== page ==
After 142 games played and the Cubs current 4.5 game deficit behind the St. Louis Cardinals for sole possession of first place in the NL Central, it’s about time to objectively assess this team and admit the ever-daunting realization fans have been avoiding all season: the Cubs are an average baseball team. While it’s easy to compare the current Cubs core to that 2016 World Series team and see an immense similarity in names on the roster, the fact of the matter is that this team has regressed in every facet of the game since that season. It’s mid-September, and rationalizing why the Cubs are still World Series contenders by pointing at the likes of Anthony Rizzo, Kris Bryant, Javier Baez, and Willson Contreras on the roster sheet, is over.
Some fans may feel like this is an overreaction, as the Cubs are still 1.5 games up in the second Wild Card spot and reaching the postseason is still very much in play. Having said that, scoreboard watching the Arizona Diamondbacks in September is not exactly what this World Series window was supposed to entail. Thinking this Cubs team is a World Series contender or even an NL pennant contender, is completely delusional. The facts speak for themselves, and they imply the Cubs are really a .500 team. They are 29-41 on the road, which is fourth-worst in the National League. In their last 103 games, they are 51-52. Other than that 13-2 stretch in April/May, they are 63-64. The Cubs simply have been incapable of stringing together consecutive wins since that stretch at the beginning of the season. They win five, and then they’ll lose four. They go 6-3 in a home stretch and then follow it up with a 2-7 road stretch. All season the Cubs have proven they are a brutally average baseball team, and after 142 games of showcasing this, it is not going to change. It’s about time Cubs fans take the blinders off and realize this team is filled with a bunch of talented individuals not playing up to their collective potential. All season long the sum has been less than the aggregate parts.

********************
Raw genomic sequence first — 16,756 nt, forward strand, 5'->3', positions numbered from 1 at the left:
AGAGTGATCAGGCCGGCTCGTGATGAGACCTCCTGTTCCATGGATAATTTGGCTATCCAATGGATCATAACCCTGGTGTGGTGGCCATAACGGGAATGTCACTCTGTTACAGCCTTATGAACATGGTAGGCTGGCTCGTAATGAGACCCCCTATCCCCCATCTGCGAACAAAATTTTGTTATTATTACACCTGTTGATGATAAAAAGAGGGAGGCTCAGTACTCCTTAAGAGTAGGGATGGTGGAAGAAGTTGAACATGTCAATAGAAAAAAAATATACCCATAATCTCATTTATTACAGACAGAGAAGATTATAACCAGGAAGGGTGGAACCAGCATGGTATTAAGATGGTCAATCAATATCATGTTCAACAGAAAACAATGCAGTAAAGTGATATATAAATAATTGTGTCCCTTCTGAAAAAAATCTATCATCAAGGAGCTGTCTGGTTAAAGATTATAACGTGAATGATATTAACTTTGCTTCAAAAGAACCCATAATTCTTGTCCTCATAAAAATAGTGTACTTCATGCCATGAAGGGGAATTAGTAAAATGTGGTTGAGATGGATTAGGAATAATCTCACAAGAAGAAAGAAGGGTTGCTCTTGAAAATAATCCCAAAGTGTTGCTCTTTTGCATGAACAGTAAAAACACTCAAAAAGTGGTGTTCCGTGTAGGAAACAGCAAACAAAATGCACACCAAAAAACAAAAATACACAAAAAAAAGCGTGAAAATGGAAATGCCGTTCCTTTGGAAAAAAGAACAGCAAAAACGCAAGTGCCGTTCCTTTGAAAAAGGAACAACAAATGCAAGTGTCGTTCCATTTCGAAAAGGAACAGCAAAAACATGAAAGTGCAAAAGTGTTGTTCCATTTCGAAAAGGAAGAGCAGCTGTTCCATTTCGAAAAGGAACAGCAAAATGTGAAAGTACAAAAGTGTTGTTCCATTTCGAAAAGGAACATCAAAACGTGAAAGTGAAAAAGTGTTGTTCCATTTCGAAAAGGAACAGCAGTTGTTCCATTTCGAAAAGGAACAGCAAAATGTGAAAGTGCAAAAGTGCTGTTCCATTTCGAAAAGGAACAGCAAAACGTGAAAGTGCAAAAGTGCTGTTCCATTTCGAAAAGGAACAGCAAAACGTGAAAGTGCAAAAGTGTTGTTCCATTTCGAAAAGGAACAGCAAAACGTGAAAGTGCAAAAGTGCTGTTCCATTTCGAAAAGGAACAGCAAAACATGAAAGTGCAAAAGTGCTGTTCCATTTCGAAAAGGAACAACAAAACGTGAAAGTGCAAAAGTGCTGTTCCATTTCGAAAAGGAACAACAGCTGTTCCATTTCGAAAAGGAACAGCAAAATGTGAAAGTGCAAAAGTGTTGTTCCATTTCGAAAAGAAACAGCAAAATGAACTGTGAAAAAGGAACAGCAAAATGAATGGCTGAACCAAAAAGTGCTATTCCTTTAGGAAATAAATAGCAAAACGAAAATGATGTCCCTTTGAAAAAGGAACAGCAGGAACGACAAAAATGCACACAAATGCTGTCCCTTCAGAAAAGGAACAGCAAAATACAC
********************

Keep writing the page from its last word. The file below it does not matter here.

As stated previously, this roster is eerily similar to that 103-win regular season team in 2016, which I mentioned in an article last month. Why the massive drop off in production? Nobody knows, but it feels like this team is broken mentally. While other teams, namely the St. Louis Cardinals, are ascending and playing their best baseball as the regular season comes to a close, the Cubs are lifeless. There is zero sense of urgency with this team, and Joe Maddon is not the type of manager to call people out and change the pervasive complacency that is evident in the clubhouse. After sweeping the Mets on the road against three ace-caliber pitchers and looking like the team would finally put their foot on the gas pedal and win the division, they are 4-5 since. This is yet another example of how inconsistent and average this team is.
The only positive Cubs fans can hold onto as this season comes to a close is that postseason baseball is not the NBA. The best team does not always win. It’s still entirely possible the Cubs make a deep run in the playoffs as a Wild Card team. Heck, with seven head-to-head matchups with the Cardinals remaining, winning the division is not out of the realm of possibility either. But the point is that the Cubs have proven absolutely nothing for any reasonable fan to expect that to happen. The Cubs are looking at two straight seasons of being the most talented team in the division, yet falling short. The only positive thing to look forward to if this season ends the way it looks like it will is the fact that the 2020 Cubs, both from the manager and player perspective, will look significantly different. The Cubs have needed a change of environment for a year and a half now, but it’s better late than never, right?
Featured Photo: AP